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For many Americans, music and podcasts serve as a constant soundtrack to their daily routines. In offices with open floor plans, workers don headphones to block out noise. Others couldn't get through a workout or their daily commute without music pumping through earbuds. Studies have come to differing conclusions about whether listening to music helps or hinders productivity. More troubling is the increase in permanent hearing loss associated with headphone use. We consider the technology, culture and safe use of this ubiquitous accessory.
Loudness is measured in decibles. Hearing loss can occur when you have prolonged exposure to a noise source over 90 dB. Sound on most MP3 players reaches up to 110 dB -- that's 25 dB higher than the recommended maximum listening volume. For comparison, this is how loud some common environmental sounds are:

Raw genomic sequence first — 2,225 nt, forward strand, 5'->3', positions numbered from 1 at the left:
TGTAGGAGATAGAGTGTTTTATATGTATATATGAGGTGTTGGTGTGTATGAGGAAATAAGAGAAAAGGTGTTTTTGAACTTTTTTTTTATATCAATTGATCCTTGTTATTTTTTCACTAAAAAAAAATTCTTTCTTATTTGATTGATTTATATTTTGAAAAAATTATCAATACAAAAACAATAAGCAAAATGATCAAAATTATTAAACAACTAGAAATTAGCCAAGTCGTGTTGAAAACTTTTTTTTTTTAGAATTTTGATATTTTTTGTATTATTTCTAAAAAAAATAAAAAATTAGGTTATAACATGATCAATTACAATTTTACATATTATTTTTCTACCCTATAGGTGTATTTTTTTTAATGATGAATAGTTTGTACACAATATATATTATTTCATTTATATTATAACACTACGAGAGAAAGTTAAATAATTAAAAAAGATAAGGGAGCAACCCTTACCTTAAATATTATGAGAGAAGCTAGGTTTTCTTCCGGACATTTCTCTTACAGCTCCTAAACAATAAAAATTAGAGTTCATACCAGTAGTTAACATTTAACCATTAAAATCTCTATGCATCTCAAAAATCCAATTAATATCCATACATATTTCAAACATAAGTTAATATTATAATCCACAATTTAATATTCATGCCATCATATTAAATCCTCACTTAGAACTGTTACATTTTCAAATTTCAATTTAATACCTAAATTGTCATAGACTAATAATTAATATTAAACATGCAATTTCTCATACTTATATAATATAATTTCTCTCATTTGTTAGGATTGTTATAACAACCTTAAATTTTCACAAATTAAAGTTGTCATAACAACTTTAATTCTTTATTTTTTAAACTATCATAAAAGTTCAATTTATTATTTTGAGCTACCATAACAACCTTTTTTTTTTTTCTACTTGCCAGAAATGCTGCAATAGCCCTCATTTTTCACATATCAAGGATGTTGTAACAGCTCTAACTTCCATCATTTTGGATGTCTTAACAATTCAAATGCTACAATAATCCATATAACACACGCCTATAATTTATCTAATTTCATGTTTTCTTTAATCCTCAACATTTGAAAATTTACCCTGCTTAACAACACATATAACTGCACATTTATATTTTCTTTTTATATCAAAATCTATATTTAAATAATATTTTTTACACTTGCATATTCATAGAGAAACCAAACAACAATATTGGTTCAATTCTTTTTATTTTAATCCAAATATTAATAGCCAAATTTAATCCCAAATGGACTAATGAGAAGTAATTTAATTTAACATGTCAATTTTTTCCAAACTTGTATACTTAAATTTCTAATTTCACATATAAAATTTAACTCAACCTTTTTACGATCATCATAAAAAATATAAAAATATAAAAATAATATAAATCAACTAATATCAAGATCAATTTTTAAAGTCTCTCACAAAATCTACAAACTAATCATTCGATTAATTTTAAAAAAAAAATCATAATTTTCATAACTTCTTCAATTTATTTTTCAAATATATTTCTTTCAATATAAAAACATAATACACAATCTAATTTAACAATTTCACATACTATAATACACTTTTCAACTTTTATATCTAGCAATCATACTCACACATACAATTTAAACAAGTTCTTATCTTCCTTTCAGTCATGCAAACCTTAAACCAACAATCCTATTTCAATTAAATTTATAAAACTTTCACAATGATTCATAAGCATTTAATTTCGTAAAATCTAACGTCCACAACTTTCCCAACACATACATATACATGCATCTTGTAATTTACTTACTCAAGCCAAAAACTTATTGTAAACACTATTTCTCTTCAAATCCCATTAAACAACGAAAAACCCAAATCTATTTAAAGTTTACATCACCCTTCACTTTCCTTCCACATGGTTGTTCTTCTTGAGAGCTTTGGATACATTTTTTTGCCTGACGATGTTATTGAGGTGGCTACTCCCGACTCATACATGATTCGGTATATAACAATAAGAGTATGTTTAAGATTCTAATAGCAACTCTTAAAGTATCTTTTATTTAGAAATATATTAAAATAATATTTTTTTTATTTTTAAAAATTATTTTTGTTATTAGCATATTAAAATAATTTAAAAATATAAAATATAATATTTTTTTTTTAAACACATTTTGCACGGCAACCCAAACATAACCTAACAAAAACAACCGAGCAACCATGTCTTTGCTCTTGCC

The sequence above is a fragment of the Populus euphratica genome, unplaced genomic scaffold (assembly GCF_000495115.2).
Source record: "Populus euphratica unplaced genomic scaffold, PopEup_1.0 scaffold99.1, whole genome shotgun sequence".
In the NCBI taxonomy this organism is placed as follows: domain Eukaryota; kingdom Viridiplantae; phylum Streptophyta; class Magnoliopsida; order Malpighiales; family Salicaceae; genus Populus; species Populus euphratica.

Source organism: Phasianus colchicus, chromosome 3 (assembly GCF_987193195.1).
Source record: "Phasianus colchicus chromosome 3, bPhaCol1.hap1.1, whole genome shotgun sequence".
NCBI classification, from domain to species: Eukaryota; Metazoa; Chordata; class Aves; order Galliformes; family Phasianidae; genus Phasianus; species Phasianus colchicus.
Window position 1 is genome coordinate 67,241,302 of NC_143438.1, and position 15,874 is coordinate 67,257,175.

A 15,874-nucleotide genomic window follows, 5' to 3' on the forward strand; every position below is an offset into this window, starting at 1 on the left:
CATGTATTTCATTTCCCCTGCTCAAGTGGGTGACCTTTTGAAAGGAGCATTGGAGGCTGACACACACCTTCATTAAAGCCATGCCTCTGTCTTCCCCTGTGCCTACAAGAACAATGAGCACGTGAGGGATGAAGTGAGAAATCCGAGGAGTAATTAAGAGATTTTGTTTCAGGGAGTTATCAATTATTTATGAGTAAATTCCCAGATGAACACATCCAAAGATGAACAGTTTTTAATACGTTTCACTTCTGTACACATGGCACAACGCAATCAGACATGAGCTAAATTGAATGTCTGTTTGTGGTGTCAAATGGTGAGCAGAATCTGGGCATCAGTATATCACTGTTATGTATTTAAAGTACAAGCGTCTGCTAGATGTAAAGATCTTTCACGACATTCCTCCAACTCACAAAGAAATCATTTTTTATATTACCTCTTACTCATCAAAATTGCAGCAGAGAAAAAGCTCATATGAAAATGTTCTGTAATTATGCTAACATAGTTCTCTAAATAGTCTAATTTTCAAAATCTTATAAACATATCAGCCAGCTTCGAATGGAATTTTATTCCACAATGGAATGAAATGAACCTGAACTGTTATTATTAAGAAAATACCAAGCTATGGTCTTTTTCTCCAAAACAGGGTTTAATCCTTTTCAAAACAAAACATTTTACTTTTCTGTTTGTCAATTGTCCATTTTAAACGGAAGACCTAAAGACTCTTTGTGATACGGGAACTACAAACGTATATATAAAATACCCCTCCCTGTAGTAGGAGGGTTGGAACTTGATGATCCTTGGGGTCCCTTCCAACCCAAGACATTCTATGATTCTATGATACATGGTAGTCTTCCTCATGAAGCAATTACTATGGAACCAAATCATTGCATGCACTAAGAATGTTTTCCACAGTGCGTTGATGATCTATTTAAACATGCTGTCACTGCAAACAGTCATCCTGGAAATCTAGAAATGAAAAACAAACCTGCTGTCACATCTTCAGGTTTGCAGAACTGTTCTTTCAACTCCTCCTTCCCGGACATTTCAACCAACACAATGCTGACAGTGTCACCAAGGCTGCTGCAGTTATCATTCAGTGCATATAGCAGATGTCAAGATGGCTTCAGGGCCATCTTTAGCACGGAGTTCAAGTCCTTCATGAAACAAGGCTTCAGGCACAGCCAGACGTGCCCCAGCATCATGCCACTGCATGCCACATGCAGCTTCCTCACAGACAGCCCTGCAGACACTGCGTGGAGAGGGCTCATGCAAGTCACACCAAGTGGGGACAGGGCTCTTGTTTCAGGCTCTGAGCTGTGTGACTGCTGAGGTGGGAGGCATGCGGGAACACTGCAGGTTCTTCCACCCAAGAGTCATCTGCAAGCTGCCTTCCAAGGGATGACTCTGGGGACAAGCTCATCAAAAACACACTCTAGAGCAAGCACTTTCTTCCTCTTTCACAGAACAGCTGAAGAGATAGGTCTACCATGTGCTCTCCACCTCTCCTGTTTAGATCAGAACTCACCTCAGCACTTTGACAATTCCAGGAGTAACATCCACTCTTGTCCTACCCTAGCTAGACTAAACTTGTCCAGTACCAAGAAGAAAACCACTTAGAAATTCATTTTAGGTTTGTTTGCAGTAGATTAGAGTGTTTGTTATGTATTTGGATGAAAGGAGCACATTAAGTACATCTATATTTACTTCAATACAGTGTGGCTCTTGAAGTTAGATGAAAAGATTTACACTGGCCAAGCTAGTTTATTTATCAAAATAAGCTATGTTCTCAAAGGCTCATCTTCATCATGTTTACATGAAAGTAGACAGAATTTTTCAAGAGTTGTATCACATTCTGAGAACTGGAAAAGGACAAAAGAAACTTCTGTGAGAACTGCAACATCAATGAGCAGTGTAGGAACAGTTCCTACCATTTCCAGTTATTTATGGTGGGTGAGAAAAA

Follow the path that sound takes through the ear, and learn how excessive loudness can damage hearing.
By visiting Africa this month, President Obama is drawing attention to one of the diplomatic tools that most directly shapes America's relationships with other countries: foreign aid and assistance. But now all policy makers at home feel the United States is pursuing the soundest strategy when it comes to providing aid abroad. We explore the issue with the official in charge of the Africa portfolio for the United States Agency for International Development.